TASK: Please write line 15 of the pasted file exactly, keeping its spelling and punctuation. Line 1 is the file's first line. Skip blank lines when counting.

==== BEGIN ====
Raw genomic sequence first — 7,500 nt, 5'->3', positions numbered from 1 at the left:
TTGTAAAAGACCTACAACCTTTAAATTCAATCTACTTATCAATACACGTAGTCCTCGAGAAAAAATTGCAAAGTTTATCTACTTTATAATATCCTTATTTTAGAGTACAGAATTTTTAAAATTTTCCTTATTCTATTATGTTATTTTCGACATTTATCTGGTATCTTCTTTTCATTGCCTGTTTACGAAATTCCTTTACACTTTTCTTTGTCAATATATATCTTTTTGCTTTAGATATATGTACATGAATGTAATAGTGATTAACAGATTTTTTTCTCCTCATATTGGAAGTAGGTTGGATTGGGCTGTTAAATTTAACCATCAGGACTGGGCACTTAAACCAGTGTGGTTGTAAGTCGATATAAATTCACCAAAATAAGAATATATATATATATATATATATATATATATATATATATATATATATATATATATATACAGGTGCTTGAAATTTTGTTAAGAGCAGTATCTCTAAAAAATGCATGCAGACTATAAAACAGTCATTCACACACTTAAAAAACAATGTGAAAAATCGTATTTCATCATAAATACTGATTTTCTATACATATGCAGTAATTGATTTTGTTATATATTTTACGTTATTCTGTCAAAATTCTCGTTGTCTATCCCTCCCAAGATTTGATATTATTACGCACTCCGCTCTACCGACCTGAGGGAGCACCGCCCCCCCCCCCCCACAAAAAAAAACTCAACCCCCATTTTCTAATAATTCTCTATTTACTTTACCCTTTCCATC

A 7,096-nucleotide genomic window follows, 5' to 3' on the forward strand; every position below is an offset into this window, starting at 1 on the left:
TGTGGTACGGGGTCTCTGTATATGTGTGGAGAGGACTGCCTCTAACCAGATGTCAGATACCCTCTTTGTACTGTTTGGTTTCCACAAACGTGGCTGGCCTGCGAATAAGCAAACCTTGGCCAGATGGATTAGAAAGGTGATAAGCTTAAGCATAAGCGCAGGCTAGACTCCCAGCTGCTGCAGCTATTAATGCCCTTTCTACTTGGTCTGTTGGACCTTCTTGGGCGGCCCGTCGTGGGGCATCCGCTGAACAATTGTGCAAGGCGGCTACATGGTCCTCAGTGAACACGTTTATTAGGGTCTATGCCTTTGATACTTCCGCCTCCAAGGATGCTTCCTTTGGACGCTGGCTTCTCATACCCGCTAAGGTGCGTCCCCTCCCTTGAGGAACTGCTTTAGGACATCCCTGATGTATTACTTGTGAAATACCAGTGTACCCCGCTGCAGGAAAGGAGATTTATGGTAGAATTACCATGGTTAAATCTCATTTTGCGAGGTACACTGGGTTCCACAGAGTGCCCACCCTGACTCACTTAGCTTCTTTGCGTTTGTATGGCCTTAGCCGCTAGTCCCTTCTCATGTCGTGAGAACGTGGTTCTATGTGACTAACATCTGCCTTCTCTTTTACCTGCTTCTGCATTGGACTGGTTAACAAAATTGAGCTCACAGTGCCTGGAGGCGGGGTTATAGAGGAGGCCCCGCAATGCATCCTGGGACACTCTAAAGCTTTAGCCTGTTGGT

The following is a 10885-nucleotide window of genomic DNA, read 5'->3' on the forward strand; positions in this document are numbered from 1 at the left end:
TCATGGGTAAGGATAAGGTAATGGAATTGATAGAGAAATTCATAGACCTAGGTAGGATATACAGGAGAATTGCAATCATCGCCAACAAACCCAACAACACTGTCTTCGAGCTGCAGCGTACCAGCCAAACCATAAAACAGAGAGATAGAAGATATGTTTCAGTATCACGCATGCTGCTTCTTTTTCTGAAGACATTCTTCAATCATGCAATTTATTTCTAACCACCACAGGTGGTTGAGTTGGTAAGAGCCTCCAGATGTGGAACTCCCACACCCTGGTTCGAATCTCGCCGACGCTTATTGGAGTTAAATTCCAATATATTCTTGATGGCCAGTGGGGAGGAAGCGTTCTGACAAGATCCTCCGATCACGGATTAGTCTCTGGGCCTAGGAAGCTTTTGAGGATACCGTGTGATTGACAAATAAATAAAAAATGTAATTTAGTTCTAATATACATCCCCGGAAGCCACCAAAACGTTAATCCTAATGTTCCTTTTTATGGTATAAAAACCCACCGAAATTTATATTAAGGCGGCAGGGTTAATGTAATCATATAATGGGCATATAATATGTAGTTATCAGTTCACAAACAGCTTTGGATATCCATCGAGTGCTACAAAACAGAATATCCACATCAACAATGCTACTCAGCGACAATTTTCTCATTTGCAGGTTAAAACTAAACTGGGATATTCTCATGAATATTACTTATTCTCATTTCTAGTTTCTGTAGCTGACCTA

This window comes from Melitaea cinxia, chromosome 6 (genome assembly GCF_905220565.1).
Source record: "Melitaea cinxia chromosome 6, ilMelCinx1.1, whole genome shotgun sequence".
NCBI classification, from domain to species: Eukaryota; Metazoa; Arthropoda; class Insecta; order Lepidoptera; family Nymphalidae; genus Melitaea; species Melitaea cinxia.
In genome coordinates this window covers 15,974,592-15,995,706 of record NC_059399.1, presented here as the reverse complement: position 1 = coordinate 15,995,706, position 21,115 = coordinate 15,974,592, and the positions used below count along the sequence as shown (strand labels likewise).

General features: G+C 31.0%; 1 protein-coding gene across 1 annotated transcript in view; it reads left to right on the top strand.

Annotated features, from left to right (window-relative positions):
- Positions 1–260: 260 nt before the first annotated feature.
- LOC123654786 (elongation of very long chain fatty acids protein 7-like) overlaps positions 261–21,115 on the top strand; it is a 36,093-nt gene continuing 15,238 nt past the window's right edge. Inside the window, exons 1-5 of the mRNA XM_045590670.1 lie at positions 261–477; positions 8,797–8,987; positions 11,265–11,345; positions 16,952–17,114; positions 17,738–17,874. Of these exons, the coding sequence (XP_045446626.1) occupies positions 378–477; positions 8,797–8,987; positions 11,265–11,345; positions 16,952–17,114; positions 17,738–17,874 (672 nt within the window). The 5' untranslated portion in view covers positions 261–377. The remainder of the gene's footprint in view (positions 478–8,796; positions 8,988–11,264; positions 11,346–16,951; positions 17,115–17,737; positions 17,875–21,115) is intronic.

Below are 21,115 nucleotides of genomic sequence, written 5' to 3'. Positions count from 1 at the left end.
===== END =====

Below are 21,115 nucleotides of genomic sequence, written 5' to 3'. Positions count from 1 at the left end.